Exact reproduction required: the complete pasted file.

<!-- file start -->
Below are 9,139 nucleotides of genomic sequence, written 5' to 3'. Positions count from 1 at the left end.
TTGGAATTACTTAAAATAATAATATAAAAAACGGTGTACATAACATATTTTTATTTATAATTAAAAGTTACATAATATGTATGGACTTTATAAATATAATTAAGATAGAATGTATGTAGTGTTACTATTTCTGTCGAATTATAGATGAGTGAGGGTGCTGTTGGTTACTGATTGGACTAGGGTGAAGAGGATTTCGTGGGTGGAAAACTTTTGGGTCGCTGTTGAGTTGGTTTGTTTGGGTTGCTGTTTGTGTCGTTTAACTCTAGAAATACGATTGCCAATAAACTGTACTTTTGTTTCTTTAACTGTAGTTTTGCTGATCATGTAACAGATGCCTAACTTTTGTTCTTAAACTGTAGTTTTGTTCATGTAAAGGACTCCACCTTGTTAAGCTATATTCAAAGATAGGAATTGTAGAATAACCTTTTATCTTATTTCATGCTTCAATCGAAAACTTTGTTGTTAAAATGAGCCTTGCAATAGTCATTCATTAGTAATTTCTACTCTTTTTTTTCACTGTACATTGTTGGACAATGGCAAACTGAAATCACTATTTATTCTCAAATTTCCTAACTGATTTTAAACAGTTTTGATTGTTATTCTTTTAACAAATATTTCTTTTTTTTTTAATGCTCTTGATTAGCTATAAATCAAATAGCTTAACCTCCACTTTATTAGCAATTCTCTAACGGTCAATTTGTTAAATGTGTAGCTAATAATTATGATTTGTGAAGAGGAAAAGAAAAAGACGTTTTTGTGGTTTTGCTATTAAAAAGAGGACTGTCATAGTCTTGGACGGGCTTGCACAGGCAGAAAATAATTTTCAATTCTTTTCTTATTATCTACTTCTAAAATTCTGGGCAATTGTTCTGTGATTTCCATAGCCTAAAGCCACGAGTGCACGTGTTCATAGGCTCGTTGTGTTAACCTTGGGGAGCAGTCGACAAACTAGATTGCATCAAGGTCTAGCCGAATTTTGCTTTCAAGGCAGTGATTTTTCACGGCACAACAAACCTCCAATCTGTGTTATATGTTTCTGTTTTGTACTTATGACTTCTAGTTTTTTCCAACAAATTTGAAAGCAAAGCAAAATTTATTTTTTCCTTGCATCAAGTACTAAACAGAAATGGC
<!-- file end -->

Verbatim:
Below are 9,139 nucleotides of genomic sequence, written 5' to 3'. Positions count from 1 at the left end.
TTGGAATTACTTAAAATAATAATATAAAAAACGGTGTACATAACATATTTTTATTTATAATTAAAAGTTACATAATATGTATGGACTTTATAAATATAATTAAGATAGAATGTATGTAGTGTTACTATTTCTGTCGAATTATAGATGAGTGAGGGTGCTGTTGGTTACTGATTGGACTAGGGTGAAGAGGATTTCGTGGGTGGAAAACTTTTGGGTCGCTGTTGAGTTGGTTTGTTTGGGTTGCTGTTTGTGTCGTTTAACTCTAGAAATACGATTGCCAATAAACTGTACTTTTGTTTCTTTAACTGTAGTTTTGCTGATCATGTAACAGATGCCTAACTTTTGTTCTTAAACTGTAGTTTTGTTCATGTAAAGGACTCCACCTTGTTAAGCTATATTCAAAGATAGGAATTGTAGAATAACCTTTTATCTTATTTCATGCTTCAATCGAAAACTTTGTTGTTAAAATGAGCCTTGCAATAGTCATTCATTAGTAATTTCTACTCTTTTTTTTCACTGTACATTGTTGGACAATGGCAAACTGAAATCACTATTTATTCTCAAATTTCCTAACTGATTTTAAACAGTTTTGATTGTTATTCTTTTAACAAATATTTCTTTTTTTTTTAATGCTCTTGATTAGCTATAAATCAAATAGCTTAACCTCCACTTTATTAGCAATTCTCTAACGGTCAATTTGTTAAATGTGTAGCTAATAATTATGATTTGTGAAGAGGAAAAGAAAAAGACGTTTTTGTGGTTTTGCTATTAAAAAGAGGACTGTCATAGTCTTGGACGGGCTTGCACAGGCAGAAAATAATTTTCAATTCTTTTCTTATTATCTACTTCTAAAATTCTGGGCAATTGTTCTGTGATTTCCATAGCCTAAAGCCACGAGTGCACGTGTTCATAGGCTCGTTGTGTTAACCTTGGGGAGCAGTCGACAAACTAGATTGCATCAAGGTCTAGCCGAATTTTGCTTTCAAGGCAGTGATTTTTCACGGCACAACAAACCTCCAATCTGTGTTATATGTTTCTGTTTTGTACTTATGACTTCTAGTTTTTTCCAACAAATTTGAAAGCAAAGCAAAATTTATTTTTTCCTTGCATCAAGTACTAAACAGAAATGGC